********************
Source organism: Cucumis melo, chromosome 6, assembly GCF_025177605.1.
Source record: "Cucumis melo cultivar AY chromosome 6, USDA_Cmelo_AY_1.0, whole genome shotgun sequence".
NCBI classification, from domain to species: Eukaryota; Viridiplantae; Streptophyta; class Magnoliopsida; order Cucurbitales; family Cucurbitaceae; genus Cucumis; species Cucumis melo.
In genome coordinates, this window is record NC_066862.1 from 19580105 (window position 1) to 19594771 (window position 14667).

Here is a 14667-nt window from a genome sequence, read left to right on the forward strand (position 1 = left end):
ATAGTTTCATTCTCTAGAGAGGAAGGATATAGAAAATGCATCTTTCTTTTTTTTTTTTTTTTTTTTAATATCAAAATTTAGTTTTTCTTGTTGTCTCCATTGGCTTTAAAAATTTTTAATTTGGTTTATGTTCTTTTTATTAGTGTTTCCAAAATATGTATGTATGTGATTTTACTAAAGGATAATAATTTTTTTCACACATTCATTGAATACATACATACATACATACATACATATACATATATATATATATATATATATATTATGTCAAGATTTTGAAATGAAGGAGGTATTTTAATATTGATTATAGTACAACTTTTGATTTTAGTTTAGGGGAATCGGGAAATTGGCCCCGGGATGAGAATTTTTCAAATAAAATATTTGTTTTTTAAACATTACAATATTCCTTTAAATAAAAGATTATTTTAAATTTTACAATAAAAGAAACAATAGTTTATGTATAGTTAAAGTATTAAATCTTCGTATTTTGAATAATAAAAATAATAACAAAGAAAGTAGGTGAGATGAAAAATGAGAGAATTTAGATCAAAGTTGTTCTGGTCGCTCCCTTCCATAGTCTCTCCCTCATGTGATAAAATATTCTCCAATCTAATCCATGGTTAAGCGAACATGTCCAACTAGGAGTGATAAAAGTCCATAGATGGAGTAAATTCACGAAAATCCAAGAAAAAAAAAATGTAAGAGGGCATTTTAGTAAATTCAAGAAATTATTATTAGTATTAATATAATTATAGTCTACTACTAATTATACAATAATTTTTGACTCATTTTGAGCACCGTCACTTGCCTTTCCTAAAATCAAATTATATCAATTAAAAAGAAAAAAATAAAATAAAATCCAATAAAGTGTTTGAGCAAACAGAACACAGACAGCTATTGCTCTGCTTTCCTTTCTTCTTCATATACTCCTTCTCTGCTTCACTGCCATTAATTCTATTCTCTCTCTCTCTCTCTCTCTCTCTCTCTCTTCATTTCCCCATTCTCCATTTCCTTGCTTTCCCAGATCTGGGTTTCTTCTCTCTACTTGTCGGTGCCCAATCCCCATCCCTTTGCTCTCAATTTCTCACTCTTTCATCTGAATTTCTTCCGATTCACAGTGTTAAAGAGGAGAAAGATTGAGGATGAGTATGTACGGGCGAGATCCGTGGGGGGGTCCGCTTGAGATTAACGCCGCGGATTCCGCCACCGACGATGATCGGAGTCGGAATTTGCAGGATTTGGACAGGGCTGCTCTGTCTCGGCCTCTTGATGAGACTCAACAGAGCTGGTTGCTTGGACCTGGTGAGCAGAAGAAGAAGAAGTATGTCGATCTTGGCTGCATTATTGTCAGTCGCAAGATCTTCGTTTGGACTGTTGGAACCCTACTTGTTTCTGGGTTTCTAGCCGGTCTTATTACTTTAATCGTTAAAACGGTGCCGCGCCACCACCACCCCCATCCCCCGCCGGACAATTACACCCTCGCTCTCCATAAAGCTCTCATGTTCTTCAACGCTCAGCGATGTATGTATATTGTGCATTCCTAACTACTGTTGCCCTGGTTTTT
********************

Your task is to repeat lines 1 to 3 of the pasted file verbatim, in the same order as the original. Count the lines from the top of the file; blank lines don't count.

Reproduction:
Source organism: Cucumis melo, chromosome 6, assembly GCF_025177605.1.
Source record: "Cucumis melo cultivar AY chromosome 6, USDA_Cmelo_AY_1.0, whole genome shotgun sequence".
NCBI classification, from domain to species: Eukaryota; Viridiplantae; Streptophyta; class Magnoliopsida; order Cucurbitales; family Cucurbitaceae; genus Cucumis; species Cucumis melo.